Trump's remarks on Thursday cap those he said while visiting the island on October 3 when he said Puerto Rico's hurricane wasn't a "real catastrophe" like Hurricane Katrina and that response to relief efforts were "throwing our budget a little out of whack". Congressional leaders of both political parties defended the need to send resources to the US territory, which was devastated by two hurricanes this summer.
FEMA says there are now some 19,000 federal civilian personnel and military service members - including more than 1,400 FEMA personnel - working in Puerto Rico and the U.S. Virgin Islands.
Quoting former CBS News reporter Sheryl Attkisson and Puerto Rico's governor in a tweet, Trump said the territory's "electric and infrastructure was disaster before hurricanes" and passed the buck to Congress to "decide how much to spend".
Cruz's comments were likely in response to early morning tweets Thursday from the president, where he said Congress needs to act quickly to provide relief because "FEMA, the Military & the First Responders, who have been unbelievable (under the most hard circumstances) in P.R. forever!"
House Speaker Paul Ryan will lead a bipartisan delegation visiting Puerto Rico on Friday, according to the speaker's office. She told reporters, "there is interest in the United States establishing itself as no first use, no first nuclear use".
The Environmental Protection Agency, in an email Thursday (Oct 12) to reporters about its relief efforts, notes that it has received reports of people trying to drink potentially unsafe Superfund water, from wells that were sealed to avoid human exposure to toxins: "There are reports of residents obtaining, or trying to obtain, drinking water from wells at hazardous waste "Superfund" sites in Puerto Rico".
The island was in financial peril before the storms Maria and Irma hit.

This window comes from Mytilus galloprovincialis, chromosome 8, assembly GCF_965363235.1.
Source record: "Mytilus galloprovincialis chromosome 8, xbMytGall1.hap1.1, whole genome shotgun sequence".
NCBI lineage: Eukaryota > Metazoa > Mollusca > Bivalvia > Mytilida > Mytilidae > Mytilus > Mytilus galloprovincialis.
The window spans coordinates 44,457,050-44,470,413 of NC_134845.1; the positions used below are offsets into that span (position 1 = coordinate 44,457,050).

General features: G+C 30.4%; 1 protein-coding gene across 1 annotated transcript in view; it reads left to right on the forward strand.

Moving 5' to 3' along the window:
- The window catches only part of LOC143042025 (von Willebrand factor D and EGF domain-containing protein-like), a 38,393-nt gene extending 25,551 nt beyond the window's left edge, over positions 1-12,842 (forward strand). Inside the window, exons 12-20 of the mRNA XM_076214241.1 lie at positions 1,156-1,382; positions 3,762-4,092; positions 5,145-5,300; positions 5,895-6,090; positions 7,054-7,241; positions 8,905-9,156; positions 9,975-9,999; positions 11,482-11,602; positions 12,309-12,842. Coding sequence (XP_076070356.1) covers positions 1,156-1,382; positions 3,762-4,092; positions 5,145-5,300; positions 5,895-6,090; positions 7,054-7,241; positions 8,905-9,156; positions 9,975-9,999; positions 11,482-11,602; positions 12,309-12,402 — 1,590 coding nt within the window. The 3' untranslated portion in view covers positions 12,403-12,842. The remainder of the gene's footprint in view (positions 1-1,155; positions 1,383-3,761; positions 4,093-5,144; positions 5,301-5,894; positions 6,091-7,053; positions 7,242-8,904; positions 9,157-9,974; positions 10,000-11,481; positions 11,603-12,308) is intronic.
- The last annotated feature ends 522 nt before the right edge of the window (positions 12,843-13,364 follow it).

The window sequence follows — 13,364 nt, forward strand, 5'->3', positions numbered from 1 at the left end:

Still, a separate Republican source who has been in touch with the administration on relief efforts in Puerto Rico questioned whether the President has a firm grasp on what his own administration is doing on the island. A federal judge is presiding over the island's debt restructuring under a bankruptcy-like legal framework approved by Congress a year ago, known as Promesa.
The president said last week that "we will not rest" until Puerto Rico has recovered from Maria.
White House chief of staff John Kelly also touched on Puerto Rico at a press conference Thursday, saying Trump's tweet was "exactly accurate", considering they would not be there forever. "We're all Americans and we owe them what they need".
San Juan Mayor Carmen Yulín Cruz accused President Donald Trump Thursday of condemning the Puerto Rican people to "a slow death" for what she characterizes as an act of "genocide". Mr. Trump has criticized the mayor over what he described as her "complaints" and "poor leadership ability".
"Your tweets and comments just show desperation and underscore the inadequacy of your government's response to this humanitarian crisis", Ms. Cruz said in the statement. "It is not that you do not get it, it is that you are incapable of empathy and frankly simply can not get the job done".
The U.S. House of Representatives will vote Thursday on legislation that would include $18.7 billion for FEMA's disaster relief fund and $16 billion for debt relief for the National Flood Insurance Program. Some conservative Republicans are expected to oppose the bill, balking at paying for disaster relief without cutting the federal budget elsewhere.